If he was going to make money, he knew he'd have to find a good place to buy—and sell—coins. He picked a place with retirees, who might want to sell off some coins and stamps, and tourists, who might want to buy them. He chose Hyannis, on Cape Cod, opened a standalone shop, hired a couple of people to work for him and commuted from Tufts University to work on the weekends. During summers, he worked in his shop full time and lived a few miles away in his parent’s modest home.

In his senior year at Tufts, he applied to Harvard, was accepted and decided to sell the shop. The economy was lukewarm in 1975, but he found a buyer who turned over enough cash to pay for a big chunk of Poldoian’s MBA and some land. Namely, 11 acres on Martha's Vineyard. Poldoian still has nine of them.


Former students and teaching assistants have flooded Poldoian’s personal email with fond memories of him and gratitude. Their words portray a teacher whose influence extended far beyond the final exam.

"You have made such a positive impact on countless students over the years, and I'm sure the students at Olin will miss you," wrote Dr. Neha Dahiya, MBA 2008, clinical assistant professor of pathology at the University of Arizona School of Medicine. "It was a privilege to be your TA, and I learned so much from you that shaped my own approach to entrepreneurship and also my career path as an educator."

Tabor, who also became Poldoian’s teaching assistant, said he was “my most challenging professor at Olin, but also my favorite.”

"David described his class as a 'strategy course masquerading as an entrepreneurship course.' Every case study was eye-opening," he said. "He could uncover the subtle nuances of each case as if the entrepreneurs were protagonists in a New York Times bestselling mystery novel."

Paul McCain, who founded the automotive LED lighting company Diode Dynamics, in St. Charles, Missouri, said, “He always made you think harder about what you were doing, what you were saying, how you were going about the work that day or that year.”

McCain is a classic entrepreneur who started his business in his parents' garage in high school. He wasn't Poldoian’s student, but his wife, Kirsten, was. “My goal was to get more of an understanding and appreciation for what it's like to be an entrepreneur and the different things they have to consider,” she said.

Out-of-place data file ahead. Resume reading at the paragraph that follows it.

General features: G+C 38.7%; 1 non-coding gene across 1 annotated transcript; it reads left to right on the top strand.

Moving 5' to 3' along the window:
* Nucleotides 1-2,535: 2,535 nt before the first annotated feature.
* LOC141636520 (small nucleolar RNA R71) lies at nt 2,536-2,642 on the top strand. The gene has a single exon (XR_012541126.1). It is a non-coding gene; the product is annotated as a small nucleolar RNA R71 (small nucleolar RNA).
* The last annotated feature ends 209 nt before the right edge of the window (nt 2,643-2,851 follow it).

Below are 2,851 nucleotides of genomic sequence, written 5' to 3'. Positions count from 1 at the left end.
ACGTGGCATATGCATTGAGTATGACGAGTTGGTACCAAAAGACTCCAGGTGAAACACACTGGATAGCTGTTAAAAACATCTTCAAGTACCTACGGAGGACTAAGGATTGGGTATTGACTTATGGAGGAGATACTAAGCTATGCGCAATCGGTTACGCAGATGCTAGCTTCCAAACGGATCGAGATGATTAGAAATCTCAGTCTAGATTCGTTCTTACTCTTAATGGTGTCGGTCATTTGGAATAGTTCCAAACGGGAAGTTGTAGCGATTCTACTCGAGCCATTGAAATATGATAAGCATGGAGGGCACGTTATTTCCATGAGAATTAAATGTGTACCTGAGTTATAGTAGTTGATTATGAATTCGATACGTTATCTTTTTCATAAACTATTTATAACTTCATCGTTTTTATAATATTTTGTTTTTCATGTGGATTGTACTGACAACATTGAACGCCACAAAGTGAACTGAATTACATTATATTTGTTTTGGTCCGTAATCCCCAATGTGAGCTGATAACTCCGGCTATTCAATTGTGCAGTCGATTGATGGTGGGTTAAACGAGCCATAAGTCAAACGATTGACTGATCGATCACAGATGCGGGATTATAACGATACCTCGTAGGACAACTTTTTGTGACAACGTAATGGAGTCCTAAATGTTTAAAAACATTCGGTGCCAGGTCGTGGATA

Kirsten, PMBA 2018, took Introduction to Entrepreneurship and said she was stunned when she won for the best new company idea of her class, a project she and three other classmates worked on for that semester. The idea focused on a company where people could rent decorations for bachelorette parties, baby showers, baptisms, all sorts of celebrations—and not be stuck with a mountain of decorations they’d never use again.

Paul McCain met Poldoian when Poldoian and his wife, Carolyn, invited the winning team and spouses to their house for a celebratory dinner. Over the following years, Paul invited Poldoian’s classes to his company and was invited to speak in Poldoian’s class. “He was just excellent at trying to—like any leader would, any teacher, any boss—just make you realize that you can do a lot more than what you're doing today by asking a lot of questions and challenging your ideas,” Paul said.

Kirsten seriously considered launching her company, but she opted not to, saying one entrepreneur in the family is enough. She’s a senior human resources manager at Bayer. Nonetheless, she said Poldoian’s was the best MBA class she took.

“He does such a great job of asking questions to get people to think through their thought process,” she said. “He's got such a gift for asking the right questions to bring that out of people very naturally.”

Later, she added: “He's a teacher worth honoring.”

About the Author

Jill Young Miller

Jill Young Miller

As research translator for WashU Olin Business School, my job is to highlight professors’ research by “translating” their work into stories. Before coming to Olin, I was a communications specialist at WashU’s Brown School. My background is mostly in newspapers including as a journalist for Missouri Lawyers Media, the Atlanta Journal-Constitution, The Washington Post and the Sun-Sentinel in South Florida.